Book Review: House Rules

House Rules (Chicagoland Vampires #7)
Published By: NAL/Penguin
Publication Date: February 5, 2013
Page Count: 352
Source: Purchased by Reviewer
Audience: Adult - Urban Fantasy

It's not secret that I am a HUGE fan of the Chicagoland Vampires series and the fabulous Chloe Neill. I adore everything about these books: the writing, the characters, the humor, the danger. The anticipation waiting for the next book to be released is akin to those moments when I counted down to Santa's arrival each December. I truly love spending time in Merit's Chicago with her, the other Cadogan vampires, and the other supernaturals who linger in the Windy City. If you haven't read this series yet and you're a fan of urban fantasy, you need to remedy that straight away. I'd recommend not reading this review any further either; it's almost impossible for me to discuss this novel without spoiling something from a previous one. Trust me - you don't want spoilers where this series is concerned. It's so much better if you don't see things coming.

House Rules picks up where Biting Cold left off - Cadogan House is about to face off with the nasty dictators that run the GP. The moment has come for Ethan to lead his vampires into a new era; an era in which Cadogan will no longer be part of the GP. The rogue status will allow all Cadogan vampires a larger measure of freedom, but it will come with a hefty price. Especially because the head of the GP wants to wipe Cadogan House off the map and he's willing to do just about anything to make it happen. 

Furthermore, Merit and Co. have murders to solve as vampire politics swirls in the air. Vampires are being killed in a systematic way seemingly at random. Once again, Merit has to save the day, but will she be in time to prevent more deaths?

Overall, I really enjoyed this book and spending time with my favorite characters. I am constantly reminded how perfect Chicago is for the setting of this series. It has the right amount of intrigue and darkness to harbor supernatural activity. Chloe Neill also adds local flavor which makes the story feel even more authentic and plausible. I love novels that have a strong sense of place and this one certainly delivers in spades. Reading a Chicagoland Vampires novel is like taking a vacation to Chicago - it comes complete with sights, sounds, and yummy food.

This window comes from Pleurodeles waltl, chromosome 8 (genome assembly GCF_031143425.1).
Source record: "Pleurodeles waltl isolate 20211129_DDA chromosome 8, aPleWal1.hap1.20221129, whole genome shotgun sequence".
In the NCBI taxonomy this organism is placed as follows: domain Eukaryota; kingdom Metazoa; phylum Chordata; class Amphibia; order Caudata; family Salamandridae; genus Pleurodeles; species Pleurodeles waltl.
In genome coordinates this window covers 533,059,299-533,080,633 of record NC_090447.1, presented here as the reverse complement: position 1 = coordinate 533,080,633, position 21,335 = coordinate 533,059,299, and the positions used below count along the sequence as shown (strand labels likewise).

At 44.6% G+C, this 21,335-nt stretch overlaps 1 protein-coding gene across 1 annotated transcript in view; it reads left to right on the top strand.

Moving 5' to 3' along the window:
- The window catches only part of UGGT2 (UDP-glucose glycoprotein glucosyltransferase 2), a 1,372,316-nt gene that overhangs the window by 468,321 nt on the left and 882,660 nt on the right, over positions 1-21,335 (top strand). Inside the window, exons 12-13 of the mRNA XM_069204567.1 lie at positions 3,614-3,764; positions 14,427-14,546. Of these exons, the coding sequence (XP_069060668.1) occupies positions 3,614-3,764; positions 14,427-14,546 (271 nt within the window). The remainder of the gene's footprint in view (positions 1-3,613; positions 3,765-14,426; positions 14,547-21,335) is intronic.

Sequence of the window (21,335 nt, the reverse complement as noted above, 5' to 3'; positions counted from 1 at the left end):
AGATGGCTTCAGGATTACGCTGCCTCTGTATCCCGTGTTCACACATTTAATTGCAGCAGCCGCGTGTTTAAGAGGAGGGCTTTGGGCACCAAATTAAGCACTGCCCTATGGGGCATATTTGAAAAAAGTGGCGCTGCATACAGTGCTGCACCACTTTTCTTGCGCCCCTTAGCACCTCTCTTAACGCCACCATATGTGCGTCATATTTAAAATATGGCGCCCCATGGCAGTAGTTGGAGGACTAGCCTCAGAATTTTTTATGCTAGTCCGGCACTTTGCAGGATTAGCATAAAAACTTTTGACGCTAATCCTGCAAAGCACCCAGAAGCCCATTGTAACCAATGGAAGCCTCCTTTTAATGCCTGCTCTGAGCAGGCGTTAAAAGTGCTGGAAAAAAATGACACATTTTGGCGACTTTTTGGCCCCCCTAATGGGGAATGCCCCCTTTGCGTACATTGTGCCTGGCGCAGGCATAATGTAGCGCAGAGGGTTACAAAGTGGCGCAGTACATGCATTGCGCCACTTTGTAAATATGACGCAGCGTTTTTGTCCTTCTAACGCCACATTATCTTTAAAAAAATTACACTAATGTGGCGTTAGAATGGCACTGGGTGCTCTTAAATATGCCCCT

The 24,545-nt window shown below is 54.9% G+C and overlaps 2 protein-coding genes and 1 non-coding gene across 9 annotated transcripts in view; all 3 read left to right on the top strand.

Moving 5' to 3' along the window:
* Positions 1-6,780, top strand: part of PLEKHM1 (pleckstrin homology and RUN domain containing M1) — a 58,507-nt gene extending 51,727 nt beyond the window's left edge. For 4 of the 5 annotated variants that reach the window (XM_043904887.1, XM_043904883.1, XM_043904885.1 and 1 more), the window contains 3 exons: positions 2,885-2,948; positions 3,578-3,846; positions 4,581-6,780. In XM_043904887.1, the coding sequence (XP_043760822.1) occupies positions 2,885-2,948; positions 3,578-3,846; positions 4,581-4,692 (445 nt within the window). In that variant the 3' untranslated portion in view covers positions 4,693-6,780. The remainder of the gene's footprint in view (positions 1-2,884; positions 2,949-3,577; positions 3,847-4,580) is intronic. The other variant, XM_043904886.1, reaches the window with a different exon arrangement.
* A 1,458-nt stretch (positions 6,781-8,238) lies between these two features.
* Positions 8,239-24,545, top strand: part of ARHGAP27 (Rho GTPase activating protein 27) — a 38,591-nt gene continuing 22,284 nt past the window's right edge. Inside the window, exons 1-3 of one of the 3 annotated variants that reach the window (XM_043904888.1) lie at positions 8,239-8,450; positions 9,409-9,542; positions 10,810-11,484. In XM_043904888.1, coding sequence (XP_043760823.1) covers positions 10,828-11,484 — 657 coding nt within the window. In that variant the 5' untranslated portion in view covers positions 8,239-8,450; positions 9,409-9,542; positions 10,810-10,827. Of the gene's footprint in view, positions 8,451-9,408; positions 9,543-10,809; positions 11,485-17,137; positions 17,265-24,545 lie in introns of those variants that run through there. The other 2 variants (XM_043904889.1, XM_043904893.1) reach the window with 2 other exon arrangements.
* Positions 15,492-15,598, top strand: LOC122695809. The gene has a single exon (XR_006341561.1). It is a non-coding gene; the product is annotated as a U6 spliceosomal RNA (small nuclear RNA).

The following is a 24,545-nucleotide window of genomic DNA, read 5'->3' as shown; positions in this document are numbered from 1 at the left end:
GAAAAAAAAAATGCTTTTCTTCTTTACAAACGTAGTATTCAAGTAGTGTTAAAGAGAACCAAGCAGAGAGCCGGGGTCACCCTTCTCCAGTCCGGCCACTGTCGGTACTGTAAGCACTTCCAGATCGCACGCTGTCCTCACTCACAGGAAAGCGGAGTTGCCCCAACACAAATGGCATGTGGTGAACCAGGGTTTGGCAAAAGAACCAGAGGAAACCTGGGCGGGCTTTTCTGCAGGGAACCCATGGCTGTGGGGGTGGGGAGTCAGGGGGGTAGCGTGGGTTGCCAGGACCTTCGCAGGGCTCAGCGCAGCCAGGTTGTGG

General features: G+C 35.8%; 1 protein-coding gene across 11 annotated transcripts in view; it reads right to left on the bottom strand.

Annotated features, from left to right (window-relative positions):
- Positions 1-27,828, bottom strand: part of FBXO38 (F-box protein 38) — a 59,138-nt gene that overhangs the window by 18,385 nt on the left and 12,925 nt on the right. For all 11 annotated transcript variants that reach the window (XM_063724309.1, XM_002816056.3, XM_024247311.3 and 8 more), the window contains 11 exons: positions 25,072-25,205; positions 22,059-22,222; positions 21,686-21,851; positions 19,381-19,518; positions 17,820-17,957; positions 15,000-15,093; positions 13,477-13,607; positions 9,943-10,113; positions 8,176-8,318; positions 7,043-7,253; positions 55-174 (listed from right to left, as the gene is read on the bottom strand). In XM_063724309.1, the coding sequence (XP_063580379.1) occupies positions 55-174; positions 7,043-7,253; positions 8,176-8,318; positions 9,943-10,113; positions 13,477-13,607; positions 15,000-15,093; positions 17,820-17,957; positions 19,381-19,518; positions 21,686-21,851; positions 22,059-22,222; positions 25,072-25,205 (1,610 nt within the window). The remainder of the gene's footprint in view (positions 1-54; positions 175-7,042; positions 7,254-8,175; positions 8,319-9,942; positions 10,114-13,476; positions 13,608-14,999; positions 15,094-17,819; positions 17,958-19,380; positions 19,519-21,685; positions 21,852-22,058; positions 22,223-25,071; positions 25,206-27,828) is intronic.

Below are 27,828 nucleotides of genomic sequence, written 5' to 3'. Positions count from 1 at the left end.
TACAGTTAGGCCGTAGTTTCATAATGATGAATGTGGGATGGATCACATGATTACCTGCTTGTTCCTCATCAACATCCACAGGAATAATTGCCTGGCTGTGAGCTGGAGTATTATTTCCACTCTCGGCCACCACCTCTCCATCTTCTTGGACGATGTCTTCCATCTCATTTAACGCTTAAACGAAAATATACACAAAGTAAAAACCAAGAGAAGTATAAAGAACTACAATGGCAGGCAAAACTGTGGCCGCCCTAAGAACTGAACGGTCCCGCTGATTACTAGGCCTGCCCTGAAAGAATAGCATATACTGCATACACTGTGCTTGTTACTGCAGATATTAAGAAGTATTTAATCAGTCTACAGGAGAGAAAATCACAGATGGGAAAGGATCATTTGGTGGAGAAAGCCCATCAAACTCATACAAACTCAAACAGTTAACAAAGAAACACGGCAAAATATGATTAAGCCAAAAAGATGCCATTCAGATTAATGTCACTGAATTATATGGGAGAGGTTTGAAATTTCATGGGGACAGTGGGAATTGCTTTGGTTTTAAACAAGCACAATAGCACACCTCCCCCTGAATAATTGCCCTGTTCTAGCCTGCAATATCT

I did find this one to be a bit slow after Biting Cold's break neck pace. House Rules wasn't bad by any means, but I was expecting more action. This edition focuses more on the vampire politics and less on Merit kicking bad guy booty. It's hard to get too upset about that when the humor and relationships are still what draws me to the series. Those elements were present from start to finish. I also love watching Merit grow and asset herself as she becomes more comfortable with her new life. This is the first time where Merit seemed more vampire than human.

One Last Gripe: I don't really have one except for the one I have already mentioned - House Rules felt slow compared to Biting Cold

My Favorite Things About This Book: Merit's sense of humor and her relationship with Ethan

First Sentence: It was like a scene from a divorce: belongings divided into piles; books labeled with one owner's name or the other; and everyone emotionally exhausted.

Favorite Character: Merit

Least Favorite Character: Lacey

In a city full of vampires, trouble never sleeps.

At the tender age of 27, Merit became a sword-wielding vampire. Since then, she’s become the protector of her House, watched Chicago nearly burn to the ground, and seen her Master fall and rise. Now she’ll see her mettle—and her metal —tested like never before.

It started with two . . . Two rogues vanishing without a trace. Someone is targeting Chicago’s vampires, and anyone could be next. With their house in peril, Merit and her Master, the centuries old Ethan Sullivan, must race to stop the disappearances. But as they untangle a web of secret alliances and ancient evils, they realize their foe is more familiar, and more powerful, than they could have ever imagined.